And a deadly quiet descends upon the Barbershop.
Some barbers fear the quiet that sometimes rolls in amidst the snips and whirs of a man focused on his work and of other men who watch in fascination or who might utilize the collective concentration to engage in newspaper reading or other silent distractions. Any amount of conversation or communication is better than this silence, they fear.
And so number three, this week, easily mistaken as a vacation photo shot by a family anxious to prove to their suburban neighbors that they had a good time while away, substitutes for a productive silence. A Tonka-sized scale model of a gargantuan mining dump truck strapped – seriously – to the flatbed trailer of an eighteen wheeler slowly wound its way to mid-presentation this week at the ‘diaries after five labor-intensive days of convincing the world that this photo was not just a waste of pixels. A little overkill, indeed.
Number four portends the aura of the Hollywood, or movie-buff, inside joke, as it depicts a screen shot of Samuel L. Jackson in character during the movie, “Pulp Fiction.” Jackson’s character, Jules Winnfield, fond of using expletive phrases like, “do I look like a bitch,” or, “you’re from what? Do they speak English in ‘What,’ motherfukah?” is depicted (viz. Photoshop) in front of the flip-picture board of the game, “Guess Who.” In the course of the two-player game, “Guess Who,” one side asks discriminating questions regarding the possible identity that the other player has chosen for the first player to determine. Across the top of the image, then, are the stylized words from the Pulp Fiction movie, “Does he look like a bitch?” Clever, in a post-modern kind of way, and certainly a mashup appreciated by movie buffs fond of Quentin Tarantino’s movies. Judging from the comments and the three days it took for this image to reach the fourth position on Digg, a lot of extant movie buffs appreciated this particular contribution. I like Samuel L. Jackson’s work, so it was worth my time to dig up the particulars of this artifact. Some people like digging up the “privys” (outhouses) of the Old West, I like staring into the bowels of a culture in decline. I think it’s important for posterity to recognize the signs of poverty just before they descend on a not-uninformed population.
Of course during the fall of Rome everyone was fond of picking on the bisexual and homosexual behavior of people, the scapegoating of minority groups being one of several ways a society in decline could distract and divide its population against itself, thus avoiding an organized rebellion against the in-group minority in power. Of course the opposition can harness this same technique causing even greater confusion and an even more factionalized response until utter confusion reigns supreme. A classic tactic used in counterinsurgency.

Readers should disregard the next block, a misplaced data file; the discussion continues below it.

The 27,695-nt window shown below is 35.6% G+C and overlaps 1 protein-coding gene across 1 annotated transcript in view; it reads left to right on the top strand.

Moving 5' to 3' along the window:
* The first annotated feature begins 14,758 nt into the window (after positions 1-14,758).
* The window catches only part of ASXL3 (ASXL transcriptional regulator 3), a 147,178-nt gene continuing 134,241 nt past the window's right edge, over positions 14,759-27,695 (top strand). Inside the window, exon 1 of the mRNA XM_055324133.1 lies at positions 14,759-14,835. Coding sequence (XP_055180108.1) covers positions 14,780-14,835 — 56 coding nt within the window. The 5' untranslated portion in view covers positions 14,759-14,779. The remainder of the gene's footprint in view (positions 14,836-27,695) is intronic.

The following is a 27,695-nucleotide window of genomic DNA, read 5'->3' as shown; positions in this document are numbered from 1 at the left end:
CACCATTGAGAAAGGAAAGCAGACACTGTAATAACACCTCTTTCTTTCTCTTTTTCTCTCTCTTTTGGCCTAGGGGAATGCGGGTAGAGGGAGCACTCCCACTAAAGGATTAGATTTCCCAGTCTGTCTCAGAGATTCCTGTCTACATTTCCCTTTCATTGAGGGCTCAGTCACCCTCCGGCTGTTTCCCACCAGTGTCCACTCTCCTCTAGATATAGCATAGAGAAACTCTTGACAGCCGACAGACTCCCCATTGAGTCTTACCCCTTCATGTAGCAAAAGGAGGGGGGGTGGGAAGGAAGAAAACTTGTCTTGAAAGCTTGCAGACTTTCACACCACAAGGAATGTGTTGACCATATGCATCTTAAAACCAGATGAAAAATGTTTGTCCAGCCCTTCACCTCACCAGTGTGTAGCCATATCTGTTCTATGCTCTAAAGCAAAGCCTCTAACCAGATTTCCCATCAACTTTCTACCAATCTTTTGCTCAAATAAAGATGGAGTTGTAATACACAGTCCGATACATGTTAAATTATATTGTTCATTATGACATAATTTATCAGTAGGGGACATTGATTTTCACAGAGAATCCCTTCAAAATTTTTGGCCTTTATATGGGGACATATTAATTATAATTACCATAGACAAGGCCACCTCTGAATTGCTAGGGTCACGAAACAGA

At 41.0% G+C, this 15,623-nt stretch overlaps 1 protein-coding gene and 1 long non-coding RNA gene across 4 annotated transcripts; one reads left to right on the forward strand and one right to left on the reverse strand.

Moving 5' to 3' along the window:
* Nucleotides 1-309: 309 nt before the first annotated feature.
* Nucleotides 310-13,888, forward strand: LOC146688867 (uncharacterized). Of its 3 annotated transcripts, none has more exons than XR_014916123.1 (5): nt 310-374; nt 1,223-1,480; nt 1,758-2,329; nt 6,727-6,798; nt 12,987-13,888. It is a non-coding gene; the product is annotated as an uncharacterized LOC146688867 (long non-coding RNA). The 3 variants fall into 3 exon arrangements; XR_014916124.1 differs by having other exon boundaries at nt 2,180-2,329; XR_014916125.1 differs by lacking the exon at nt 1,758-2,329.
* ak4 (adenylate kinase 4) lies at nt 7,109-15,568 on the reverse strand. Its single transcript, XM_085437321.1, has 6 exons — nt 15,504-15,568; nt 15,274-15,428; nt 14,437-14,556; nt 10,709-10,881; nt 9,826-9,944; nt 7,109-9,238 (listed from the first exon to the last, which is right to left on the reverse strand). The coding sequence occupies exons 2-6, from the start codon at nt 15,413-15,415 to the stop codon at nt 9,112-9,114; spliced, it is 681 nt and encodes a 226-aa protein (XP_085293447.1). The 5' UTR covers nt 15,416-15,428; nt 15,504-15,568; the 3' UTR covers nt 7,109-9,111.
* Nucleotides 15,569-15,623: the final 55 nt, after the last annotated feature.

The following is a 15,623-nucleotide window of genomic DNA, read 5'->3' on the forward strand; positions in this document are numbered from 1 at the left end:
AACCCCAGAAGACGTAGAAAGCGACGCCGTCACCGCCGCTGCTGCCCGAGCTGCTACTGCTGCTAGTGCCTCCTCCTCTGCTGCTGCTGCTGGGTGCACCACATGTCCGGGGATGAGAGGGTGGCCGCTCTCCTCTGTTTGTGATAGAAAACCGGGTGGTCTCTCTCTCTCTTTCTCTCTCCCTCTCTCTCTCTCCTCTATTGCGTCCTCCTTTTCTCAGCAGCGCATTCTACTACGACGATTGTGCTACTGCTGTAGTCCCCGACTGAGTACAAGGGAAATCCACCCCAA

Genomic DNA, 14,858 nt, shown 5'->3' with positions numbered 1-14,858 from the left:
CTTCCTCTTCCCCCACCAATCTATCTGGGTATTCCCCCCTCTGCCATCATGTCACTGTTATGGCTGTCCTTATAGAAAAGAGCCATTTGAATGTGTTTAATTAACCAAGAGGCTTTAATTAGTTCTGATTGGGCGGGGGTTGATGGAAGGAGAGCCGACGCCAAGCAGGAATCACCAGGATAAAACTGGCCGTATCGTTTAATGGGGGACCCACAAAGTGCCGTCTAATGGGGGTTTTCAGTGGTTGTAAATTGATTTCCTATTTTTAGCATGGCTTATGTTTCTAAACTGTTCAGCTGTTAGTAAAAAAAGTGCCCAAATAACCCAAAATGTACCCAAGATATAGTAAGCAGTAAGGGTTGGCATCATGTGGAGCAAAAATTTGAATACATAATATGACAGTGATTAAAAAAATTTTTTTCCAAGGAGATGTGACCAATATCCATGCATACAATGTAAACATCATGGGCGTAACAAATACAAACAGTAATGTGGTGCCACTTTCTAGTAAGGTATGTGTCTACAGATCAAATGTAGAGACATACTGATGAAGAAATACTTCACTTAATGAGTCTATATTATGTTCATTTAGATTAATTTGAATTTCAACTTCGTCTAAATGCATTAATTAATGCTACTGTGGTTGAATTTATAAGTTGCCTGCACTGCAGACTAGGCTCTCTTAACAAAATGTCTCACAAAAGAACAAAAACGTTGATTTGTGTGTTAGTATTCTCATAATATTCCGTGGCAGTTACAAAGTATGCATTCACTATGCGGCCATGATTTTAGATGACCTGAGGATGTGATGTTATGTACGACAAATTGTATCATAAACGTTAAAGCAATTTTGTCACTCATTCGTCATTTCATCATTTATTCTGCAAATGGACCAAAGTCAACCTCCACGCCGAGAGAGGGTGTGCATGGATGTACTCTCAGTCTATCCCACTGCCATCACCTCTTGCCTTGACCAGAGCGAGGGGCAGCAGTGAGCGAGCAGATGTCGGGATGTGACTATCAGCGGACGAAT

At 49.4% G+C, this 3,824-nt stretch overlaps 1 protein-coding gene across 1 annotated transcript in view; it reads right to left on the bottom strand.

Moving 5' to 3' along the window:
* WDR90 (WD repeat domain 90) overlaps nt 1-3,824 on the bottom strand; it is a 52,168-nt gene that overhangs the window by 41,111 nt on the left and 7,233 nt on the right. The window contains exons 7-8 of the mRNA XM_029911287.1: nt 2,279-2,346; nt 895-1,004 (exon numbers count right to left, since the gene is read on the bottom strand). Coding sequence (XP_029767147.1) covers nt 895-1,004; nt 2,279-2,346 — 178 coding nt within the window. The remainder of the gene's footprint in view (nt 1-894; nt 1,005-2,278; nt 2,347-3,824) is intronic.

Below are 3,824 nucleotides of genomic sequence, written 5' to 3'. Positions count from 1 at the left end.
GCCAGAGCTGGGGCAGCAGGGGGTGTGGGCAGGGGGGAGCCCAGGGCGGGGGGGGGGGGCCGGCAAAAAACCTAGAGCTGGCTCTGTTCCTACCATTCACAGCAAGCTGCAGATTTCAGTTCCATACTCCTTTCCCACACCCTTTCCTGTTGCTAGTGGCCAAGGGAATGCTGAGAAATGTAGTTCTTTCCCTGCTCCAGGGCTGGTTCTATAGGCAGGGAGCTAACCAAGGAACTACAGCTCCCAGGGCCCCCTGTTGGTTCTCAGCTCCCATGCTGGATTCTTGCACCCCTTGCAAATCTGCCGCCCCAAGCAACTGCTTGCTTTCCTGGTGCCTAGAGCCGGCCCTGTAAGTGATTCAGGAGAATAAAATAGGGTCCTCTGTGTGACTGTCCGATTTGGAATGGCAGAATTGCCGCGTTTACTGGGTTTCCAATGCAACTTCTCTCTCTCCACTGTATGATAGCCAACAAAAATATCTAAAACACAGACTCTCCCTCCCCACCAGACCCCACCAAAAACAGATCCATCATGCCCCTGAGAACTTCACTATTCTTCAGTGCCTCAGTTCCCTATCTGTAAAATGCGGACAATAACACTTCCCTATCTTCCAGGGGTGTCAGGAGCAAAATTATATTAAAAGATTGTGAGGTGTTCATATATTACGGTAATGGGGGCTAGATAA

That the Mormon Church has been behind the most recent attack on the civil rights of the Gay-Lesbian-Bisexual-and-Transgendered (GLBT) community has been a matter of public record. That so-called “Christian” and “Muslim” churches have engaged in anti-GLBT rhetoric and invective from the pulpit for decades is also a matter of public record. So a potentially powerful counterinsurgent tactic would be to splinter the GLBT community along religious lines. Awakening the anti-GLBT movement to the religious sensibilities of the GLBT community while, at the same time, splintering that insurgent community into its religious and the anti-religious constituencies would be a master stroke of counterinsurgency.
Looking at the pedigree of this photo occupying number five for the week reveals that it originates with the Wall Street Journal, now a property of the unflaggingly fascist purveyor of globalization nonsense, multi-billionaire Rupert Murdoch. That Murdoch’s media properties have been at least apologists for, if not actively conspiring with, the western intelligence communities since the Clinton Impeachment has been documented by such luminaries as Mark Crispen Miller, Charles Lewis and Robert Kane Pappas. That one cannot determine the identity of the person holding up the poster is likewise suspicious, along with its prominent positioning in the photograph. The text, “Jesus had two Dads, why can’t I,” could only inflame opponents of GLBT civil rights while at the same time drawing into question the religious sensibilities of the GLBT community.
Even with the question of the historical existence of Jesus of Nazareth held in abeyance, that the actual life of a child with gay parents could be used in a flimsy rhetorical argument against denying GLBT members their civil rights under the law seems excessively inflammatory to me and an awkwardly emotional appeal. Denying a gay parent their civil rights negatively impacts the life of their children, who will most often be heterosexual in orientation, and injects sexuality, sex and sexual orientation into matters of legal and medical status. In short, how many fathers or mothers a child has is as irrelevant as the day is long. Religion is likewise an irrelevant issue as it relates to the legal status of any person, regardless of their sexual orientation. In short, this poster is bullshit, its origins are suspicious and I suspect that it is an illegal use of the public media by domestic intelligence agents for counterinsurgent purposes.
Notoriety, according to this week at the ‘diaries, is just another form of propaganda designed to cloak from the person seeking the notoriety what the real issues surrounding their life actually are. Apparently the Federal Bureau of Investigation (FBI) requires its candidates to be homophobic as well as politically conservative, meaning that FBI agents are most likely sexually deviant, if not simply highly sexually preoccupied. How I get all that from a planted poster at a gay-rights march is part of what makes the privacy of my own mind an entertaining place to be.